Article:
Early diagnosis will significantly improve the survival rate of colorectal cancer (CRC); however, the existing methods for CRC screening were either invasive or inefficient. There is an emergency need for novel markers in CRC’s early diagnosis. Serum proteomics has gained great potential in discovering novel markers, providing markers that reflect the early stage of cancer and prognosis prediction of CRC. In this paper, the results of proteomics of CRC studies were summarized through a meta-analysis, to obtain the diagnostic efficiency of novel markers.
A systematic search on bibliographic databases was performed to collect the studies that explore blood-based markers for CRC applying proteomics. The detection and validation methods, as well as the specificity and sensitivity of the biomarkers in these studies, were evaluated. Newcastle-Ottawa Scale (NOS) case-control studies version was used for quality assessment of included studies.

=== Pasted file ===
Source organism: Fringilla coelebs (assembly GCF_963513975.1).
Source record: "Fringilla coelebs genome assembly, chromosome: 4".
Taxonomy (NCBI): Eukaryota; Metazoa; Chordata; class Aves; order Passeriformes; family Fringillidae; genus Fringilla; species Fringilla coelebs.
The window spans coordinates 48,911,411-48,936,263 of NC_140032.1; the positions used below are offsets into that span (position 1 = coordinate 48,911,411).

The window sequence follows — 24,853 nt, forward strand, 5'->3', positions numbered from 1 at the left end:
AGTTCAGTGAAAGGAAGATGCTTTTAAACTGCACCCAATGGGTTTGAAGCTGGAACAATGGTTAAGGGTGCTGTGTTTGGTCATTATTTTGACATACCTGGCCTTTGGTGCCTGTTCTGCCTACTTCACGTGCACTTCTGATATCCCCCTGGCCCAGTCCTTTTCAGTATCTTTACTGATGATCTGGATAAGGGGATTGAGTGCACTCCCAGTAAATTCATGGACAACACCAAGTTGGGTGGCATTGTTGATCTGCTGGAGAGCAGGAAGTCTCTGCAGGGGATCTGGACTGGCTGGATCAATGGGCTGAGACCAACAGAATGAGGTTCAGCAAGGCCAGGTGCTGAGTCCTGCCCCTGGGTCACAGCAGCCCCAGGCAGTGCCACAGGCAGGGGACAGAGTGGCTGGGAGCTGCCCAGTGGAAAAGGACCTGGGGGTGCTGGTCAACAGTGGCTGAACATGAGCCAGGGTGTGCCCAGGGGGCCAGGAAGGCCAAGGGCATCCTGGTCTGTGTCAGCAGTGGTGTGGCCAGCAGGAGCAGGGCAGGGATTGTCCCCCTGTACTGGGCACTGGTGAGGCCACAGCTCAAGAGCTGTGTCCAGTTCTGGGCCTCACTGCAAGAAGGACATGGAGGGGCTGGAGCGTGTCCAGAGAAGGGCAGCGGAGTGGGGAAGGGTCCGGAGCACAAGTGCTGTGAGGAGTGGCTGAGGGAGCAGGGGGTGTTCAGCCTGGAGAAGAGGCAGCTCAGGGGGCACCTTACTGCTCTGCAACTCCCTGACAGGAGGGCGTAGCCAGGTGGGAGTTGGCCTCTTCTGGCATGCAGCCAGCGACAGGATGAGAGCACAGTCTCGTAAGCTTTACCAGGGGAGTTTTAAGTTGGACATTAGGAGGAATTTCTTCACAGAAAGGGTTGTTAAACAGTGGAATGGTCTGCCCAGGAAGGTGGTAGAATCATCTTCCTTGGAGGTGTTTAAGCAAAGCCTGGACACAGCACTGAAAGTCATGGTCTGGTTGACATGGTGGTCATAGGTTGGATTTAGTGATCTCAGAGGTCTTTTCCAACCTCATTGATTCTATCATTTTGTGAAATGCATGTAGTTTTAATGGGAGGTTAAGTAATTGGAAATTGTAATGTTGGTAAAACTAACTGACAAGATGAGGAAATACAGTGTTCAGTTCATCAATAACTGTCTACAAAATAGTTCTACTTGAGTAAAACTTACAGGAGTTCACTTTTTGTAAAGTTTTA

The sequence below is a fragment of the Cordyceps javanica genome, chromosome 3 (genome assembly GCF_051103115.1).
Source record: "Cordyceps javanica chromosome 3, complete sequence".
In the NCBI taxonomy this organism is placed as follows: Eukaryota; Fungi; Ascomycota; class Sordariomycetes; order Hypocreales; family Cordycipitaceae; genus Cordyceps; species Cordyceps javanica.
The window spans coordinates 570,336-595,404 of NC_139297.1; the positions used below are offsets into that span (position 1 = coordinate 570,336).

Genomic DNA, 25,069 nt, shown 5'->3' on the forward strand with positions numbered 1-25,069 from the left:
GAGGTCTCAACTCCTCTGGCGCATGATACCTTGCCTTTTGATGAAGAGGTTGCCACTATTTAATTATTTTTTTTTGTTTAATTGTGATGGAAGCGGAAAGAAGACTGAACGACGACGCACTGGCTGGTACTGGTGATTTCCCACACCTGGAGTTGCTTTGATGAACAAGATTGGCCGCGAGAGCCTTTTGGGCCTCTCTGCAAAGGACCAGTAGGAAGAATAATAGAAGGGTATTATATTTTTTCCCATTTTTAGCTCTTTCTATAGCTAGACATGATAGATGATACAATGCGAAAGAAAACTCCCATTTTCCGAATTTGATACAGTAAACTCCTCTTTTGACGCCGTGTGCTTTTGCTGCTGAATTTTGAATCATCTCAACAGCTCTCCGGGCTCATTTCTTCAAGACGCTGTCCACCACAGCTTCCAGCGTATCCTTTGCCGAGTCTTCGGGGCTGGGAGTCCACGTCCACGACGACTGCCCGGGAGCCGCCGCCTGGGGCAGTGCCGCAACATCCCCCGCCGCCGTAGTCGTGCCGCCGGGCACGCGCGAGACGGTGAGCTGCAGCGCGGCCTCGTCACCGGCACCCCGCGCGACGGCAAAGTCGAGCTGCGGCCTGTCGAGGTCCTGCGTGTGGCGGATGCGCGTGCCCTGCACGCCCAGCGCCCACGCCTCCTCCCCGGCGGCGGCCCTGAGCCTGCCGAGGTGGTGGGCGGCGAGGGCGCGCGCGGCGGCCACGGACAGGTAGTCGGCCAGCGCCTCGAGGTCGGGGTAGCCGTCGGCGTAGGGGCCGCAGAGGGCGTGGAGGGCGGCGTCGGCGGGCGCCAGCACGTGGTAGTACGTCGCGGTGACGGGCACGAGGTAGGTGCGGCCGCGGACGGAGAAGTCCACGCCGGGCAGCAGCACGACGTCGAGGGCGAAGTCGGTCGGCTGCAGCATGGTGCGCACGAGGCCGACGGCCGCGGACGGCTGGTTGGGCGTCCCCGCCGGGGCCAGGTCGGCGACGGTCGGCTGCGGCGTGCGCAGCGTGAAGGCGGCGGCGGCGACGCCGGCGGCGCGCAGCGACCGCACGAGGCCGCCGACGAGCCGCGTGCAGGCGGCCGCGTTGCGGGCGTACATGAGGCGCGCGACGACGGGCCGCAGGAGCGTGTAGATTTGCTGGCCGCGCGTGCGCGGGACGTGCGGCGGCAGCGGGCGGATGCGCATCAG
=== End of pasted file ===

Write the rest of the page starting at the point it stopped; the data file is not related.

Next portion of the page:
Thirty-four studies were selected from 751 studies, in which markers detected by proteomics were summarized. In total, fifty-nine proteins were classified according to their biological function. The sensitivity, specificity, or AUC varied among these markers. Among them, Mammalian STE20-like protein kinase 1/ Serine threonine kinase 4 (MST1/STK4), S100 calcium-binding protein A9 (S100A9), and Tissue inhibitor of metalloproteinases 1 (TIMP1) were suitable for effect sizes merging, and their diagnostic efficiencies were recalculated after merging. MST1/STK4 obtained a sensitivity of 68% and a specificity of 78%. S100A9 achieved a sensitivity of 72%, a specificity of 83%, and an AUC of 0.88. TIMP1 obtained a sensitivity of 42%, a specificity of 88%, and an AUC of 0.71.
MST1/STK4, S100A9, and TIMP1 showed excellent performance for CRC detection. Several other markers also presented optimized diagnostic efficacy for CRC early detection, but further verification is still needed before they are suitable for clinical use. The discovering of more efficient markers will benefit CRC treatment.
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